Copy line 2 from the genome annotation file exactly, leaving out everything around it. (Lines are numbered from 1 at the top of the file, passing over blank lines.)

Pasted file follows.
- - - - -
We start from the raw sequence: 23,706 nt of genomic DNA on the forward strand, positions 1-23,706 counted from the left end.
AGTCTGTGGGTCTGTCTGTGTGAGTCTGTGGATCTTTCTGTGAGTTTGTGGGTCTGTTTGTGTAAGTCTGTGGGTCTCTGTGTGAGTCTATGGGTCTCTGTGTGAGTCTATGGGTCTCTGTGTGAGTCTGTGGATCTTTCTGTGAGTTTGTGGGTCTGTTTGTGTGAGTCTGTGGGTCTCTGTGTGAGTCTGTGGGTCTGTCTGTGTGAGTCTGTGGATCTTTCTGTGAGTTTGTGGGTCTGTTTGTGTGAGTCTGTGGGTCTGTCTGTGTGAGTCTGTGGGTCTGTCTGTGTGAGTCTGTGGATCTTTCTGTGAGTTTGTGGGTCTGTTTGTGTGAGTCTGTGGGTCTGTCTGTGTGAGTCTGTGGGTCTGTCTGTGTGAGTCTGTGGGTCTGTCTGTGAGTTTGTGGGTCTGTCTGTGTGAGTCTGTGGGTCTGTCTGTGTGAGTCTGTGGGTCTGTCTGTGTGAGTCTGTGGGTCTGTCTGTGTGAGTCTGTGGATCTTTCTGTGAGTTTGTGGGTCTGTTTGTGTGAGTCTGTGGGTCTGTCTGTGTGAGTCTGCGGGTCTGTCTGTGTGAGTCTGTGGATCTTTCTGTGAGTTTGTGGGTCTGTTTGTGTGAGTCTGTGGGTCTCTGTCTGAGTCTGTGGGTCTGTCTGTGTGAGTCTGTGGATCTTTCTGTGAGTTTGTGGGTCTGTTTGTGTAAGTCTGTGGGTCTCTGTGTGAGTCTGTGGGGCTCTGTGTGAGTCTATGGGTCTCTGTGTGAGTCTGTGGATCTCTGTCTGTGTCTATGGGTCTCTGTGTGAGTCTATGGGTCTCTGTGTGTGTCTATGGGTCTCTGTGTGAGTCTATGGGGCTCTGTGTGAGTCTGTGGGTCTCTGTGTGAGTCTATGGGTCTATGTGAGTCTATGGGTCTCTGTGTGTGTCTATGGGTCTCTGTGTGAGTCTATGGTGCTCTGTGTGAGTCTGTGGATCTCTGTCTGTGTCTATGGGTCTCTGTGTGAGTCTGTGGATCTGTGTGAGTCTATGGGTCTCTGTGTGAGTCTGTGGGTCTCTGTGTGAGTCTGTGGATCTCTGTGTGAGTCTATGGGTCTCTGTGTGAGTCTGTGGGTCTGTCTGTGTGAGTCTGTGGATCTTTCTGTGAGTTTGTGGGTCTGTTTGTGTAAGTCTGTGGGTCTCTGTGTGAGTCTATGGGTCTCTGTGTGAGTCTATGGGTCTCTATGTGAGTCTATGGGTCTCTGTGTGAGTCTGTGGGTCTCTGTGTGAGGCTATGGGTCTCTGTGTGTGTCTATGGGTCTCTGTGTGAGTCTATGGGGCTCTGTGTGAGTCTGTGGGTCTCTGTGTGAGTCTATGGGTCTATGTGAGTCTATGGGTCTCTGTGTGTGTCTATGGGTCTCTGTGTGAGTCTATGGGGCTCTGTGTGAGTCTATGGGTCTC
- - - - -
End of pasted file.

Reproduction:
AGTCTGTGGGTCTGTCTGTGTGAGTCTGTGGATCTTTCTGTGAGTTTGTGGGTCTGTTTGTGTAAGTCTGTGGGTCTCTGTGTGAGTCTATGGGTCTCTGTGTGAGTCTATGGGTCTCTGTGTGAGTCTGTGGATCTTTCTGTGAGTTTGTGGGTCTGTTTGTGTGAGTCTGTGGGTCTCTGTGTGAGTCTGTGGGTCTGTCTGTGTGAGTCTGTGGATCTTTCTGTGAGTTTGTGGGTCTGTTTGTGTGAGTCTGTGGGTCTGTCTGTGTGAGTCTGTGGGTCTGTCTGTGTGAGTCTGTGGATCTTTCTGTGAGTTTGTGGGTCTGTTTGTGTGAGTCTGTGGGTCTGTCTGTGTGAGTCTGTGGGTCTGTCTGTGTGAGTCTGTGGGTCTGTCTGTGAGTTTGTGGGTCTGTCTGTGTGAGTCTGTGGGTCTGTCTGTGTGAGTCTGTGGGTCTGTCTGTGTGAGTCTGTGGGTCTGTCTGTGTGAGTCTGTGGATCTTTCTGTGAGTTTGTGGGTCTGTTTGTGTGAGTCTGTGGGTCTGTCTGTGTGAGTCTGCGGGTCTGTCTGTGTGAGTCTGTGGATCTTTCTGTGAGTTTGTGGGTCTGTTTGTGTGAGTCTGTGGGTCTCTGTCTGAGTCTGTGGGTCTGTCTGTGTGAGTCTGTGGATCTTTCTGTGAGTTTGTGGGTCTGTTTGTGTAAGTCTGTGGGTCTCTGTGTGAGTCTGTGGGGCTCTGTGTGAGTCTATGGGTCTCTGTGTGAGTCTGTGGATCTCTGTCTGTGTCTATGGGTCTCTGTGTGAGTCTATGGGTCTCTGTGTGTGTCTATGGGTCTCTGTGTGAGTCTATGGGGCTCTGTGTGAGTCTGTGGGTCTCTGTGTGAGTCTATGGGTCTATGTGAGTCTATGGGTCTCTGTGTGTGTCTATGGGTCTCTGTGTGAGTCTATGGTGCTCTGTGTGAGTCTGTGGATCTCTGTCTGTGTCTATGGGTCTCTGTGTGAGTCTGTGGATCTGTGTGAGTCTATGGGTCTCTGTGTGAGTCTGTGGGTCTCTGTGTGAGTCTGTGGATCTCTGTGTGAGTCTATGGGTCTCTGTGTGAGTCTGTGGGTCTGTCTGTGTGAGTCTGTGGATCTTTCTGTGAGTTTGTGGGTCTGTTTGTGTAAGTCTGTGGGTCTCTGTGTGAGTCTATGGGTCTCTGTGTGAGTCTATGGGTCTCTATGTGAGTCTATGGGTCTCTGTGTGAGTCTGTGGGTCTCTGTGTGAGGCTATGGGTCTCTGTGTGTGTCTATGGGTCTCTGTGTGAGTCTATGGGGCTCTGTGTGAGTCTGTGGGTCTCTGTGTGAGTCTATGGGTCTATGTGAGTCTATGGGTCTCTGTGTGTGTCTATGGGTCTCTGTGTGAGTCTATGGGGCTCTGTGTGAGTCTATGGGTCTC